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France

Workers strike in protest at rising retirement age

Video by Shirli SITBON

Text by News Wires

Latest update : 2010-06-25

Hundreds of thousands of French workers took part in a 24-hour nationwide strike on Thursday to vent their anger at government plans to tackle a budget deficit by raising the retirement age from 60 to 62.

REUTERS - French unions staged nationwide strikes on Thursday and hundreds of thousands of workers took to the streets to protest against plans to raise the retirement age to 62, throwing down the gauntlet to President Nicolas Sarkozy.

 
Bernard Thibault, the head of France's largest CGT union, estimated that at least two million protestors had joined some 200 rallies across the country and said this would pile pressure on the government to revise its contested pension reform.
 
"This draft bill will not get passed in its current form. The workers have decided to take to the streets in large numbers to prevent the text from getting passed," he said as he headed the main, sun-soaked rally through eastern Paris.
 
France 24's Aurore Dupuis reports on the strikes from Paris, France
Unions estimated 130,000 people attended the main Paris rally while police put the turnout at 47,000.
 
Police estimates of the number of demonstrators across France were not immediately available, but the turnout appeared to be greater than the last such protest in May when unions said one million people took part.
 
Sarkozy's government has vowed not to back down on the centrepiece of its reform -- lifting the age of retirement to 62 from 60 by 2018 -- saying the move was needed to prevent the pension system from going bust and sinking state finances.
 
But unions have succeeded in torpedoing previous attempts to overhaul state pensions and have pinned their hopes on massive support of their day of action to force a government retreat.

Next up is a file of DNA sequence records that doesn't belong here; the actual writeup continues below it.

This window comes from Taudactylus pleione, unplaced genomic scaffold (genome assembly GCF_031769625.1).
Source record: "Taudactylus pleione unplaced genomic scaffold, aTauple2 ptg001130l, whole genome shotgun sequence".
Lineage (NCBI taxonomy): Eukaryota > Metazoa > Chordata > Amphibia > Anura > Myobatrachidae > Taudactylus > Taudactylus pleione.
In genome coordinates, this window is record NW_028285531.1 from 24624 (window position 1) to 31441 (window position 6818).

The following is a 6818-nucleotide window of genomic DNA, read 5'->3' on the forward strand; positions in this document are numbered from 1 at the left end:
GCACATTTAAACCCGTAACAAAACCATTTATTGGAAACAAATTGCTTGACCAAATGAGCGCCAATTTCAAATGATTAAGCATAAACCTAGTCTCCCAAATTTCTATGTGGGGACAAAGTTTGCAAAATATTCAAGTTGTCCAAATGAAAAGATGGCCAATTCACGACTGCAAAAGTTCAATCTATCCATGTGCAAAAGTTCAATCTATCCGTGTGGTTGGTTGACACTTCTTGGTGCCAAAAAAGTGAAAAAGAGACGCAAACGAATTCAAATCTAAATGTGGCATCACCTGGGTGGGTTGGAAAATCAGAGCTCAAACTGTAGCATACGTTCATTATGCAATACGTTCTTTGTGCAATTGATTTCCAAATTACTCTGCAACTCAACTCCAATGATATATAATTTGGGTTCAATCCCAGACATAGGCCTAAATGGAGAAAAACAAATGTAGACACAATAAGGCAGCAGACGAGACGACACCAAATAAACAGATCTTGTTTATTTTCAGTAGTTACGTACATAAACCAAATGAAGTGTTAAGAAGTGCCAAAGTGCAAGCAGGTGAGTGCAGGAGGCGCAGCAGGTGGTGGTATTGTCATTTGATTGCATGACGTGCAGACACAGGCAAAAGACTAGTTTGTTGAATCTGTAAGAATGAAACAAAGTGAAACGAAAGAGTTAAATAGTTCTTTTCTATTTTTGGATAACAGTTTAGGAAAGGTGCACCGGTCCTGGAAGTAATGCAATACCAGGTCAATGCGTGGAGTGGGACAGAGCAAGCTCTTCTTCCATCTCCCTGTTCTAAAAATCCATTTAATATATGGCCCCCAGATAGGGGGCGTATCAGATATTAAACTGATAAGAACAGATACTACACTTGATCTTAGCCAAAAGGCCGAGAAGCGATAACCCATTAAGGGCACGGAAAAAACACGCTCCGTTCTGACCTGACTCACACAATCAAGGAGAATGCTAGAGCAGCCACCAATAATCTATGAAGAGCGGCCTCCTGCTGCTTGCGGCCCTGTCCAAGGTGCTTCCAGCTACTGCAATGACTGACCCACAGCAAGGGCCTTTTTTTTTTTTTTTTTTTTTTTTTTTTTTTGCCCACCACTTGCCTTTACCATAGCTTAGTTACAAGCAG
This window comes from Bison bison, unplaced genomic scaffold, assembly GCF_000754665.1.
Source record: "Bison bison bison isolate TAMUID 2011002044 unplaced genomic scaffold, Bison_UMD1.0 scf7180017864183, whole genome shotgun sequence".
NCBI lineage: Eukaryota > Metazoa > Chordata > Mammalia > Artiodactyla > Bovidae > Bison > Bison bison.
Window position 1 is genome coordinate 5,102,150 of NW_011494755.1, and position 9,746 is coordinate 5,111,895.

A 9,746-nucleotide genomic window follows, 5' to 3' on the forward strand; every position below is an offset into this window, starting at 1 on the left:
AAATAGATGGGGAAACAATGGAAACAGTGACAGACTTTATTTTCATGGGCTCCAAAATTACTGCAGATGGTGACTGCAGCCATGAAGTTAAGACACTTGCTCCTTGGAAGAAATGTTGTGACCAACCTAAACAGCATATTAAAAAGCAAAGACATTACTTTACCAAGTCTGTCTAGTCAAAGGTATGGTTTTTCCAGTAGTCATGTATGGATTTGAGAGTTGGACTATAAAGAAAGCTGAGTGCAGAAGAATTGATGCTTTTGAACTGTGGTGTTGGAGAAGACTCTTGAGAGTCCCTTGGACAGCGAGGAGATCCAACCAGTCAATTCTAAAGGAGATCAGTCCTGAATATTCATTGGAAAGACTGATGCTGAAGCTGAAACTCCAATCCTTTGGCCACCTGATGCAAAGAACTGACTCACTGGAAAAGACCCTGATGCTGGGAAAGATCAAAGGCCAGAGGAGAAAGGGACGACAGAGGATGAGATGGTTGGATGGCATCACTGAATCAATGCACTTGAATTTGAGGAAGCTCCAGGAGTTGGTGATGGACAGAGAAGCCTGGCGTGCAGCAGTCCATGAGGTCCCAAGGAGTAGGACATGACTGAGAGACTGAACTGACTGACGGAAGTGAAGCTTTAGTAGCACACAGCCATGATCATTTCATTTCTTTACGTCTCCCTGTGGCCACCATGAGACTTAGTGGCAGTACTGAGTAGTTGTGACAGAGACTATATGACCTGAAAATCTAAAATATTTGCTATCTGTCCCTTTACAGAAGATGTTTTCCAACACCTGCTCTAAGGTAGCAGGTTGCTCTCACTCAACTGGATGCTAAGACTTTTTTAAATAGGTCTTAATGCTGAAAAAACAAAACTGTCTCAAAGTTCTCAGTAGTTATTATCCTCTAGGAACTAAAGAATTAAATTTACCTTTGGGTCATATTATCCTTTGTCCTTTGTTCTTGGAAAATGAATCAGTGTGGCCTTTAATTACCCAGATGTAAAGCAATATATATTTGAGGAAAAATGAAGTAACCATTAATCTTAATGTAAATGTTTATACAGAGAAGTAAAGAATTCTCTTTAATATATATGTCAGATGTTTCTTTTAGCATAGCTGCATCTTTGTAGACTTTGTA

Thousands of transport workers walked off the job, hitting train, plane, metro and bus services, while civil servants, teachers and some private sector staff also went on strike.
 
"We are all in the same boat," said Jean-Luc Mariano, a docker who joined a march in the port city of Marseille.
 
"It is already hard enough working at the age of 56 in the docks. To add yet more years to that means we will never get to enjoy our retirement," he added.
 
There was no immediate government comment on the protests.
 
 
 
CHALLENGING A TABOO
 
The government unveiled its planned overhaul of the pay-as-you-go pensions regime last week, saying that without major changes the system would run up annual deficits of 100 billion euros ($134.2 billion) by 2050.
 
Although a retirement age of 62 is still lower than in many of France's neighbours, it breaks a significant taboo in a country where many see retirement at 60 -- introduced by a Socialist government in 1983 -- as their right.
 
The SNCF national rail service said nearly 40 percent of its employees had gone on strike, while the education ministry said 20 percent of teachers took part and state energy company EDF reported that 16 percent of its workers had joined the dispute.
 
France's unions say Thursday's demonstrations will be a foretaste of the mass protests they plan for September when the reform is due to go to parliament for approval.
 
Sarkozy has spent considerable political capital on the pension drive, which is likely to be the government's last big reform before his expected re-election bid in 2012.
 
He has promised to keep up dialogue with unions and has not ruled out possible changes to parts of the reform, but has made clear he will not back down on retirement at 62.
 
The opposition Socialist party has said it will overturn the reform should it win power in 2012.
 
A poll by BVA showed that two French people out of three supported the union protests but a survey, carried out by Ifop for Le Figaro daily on Wednesday, said 58 percent supported the idea of lifting the retirement age.

 

Date created : 2010-06-24

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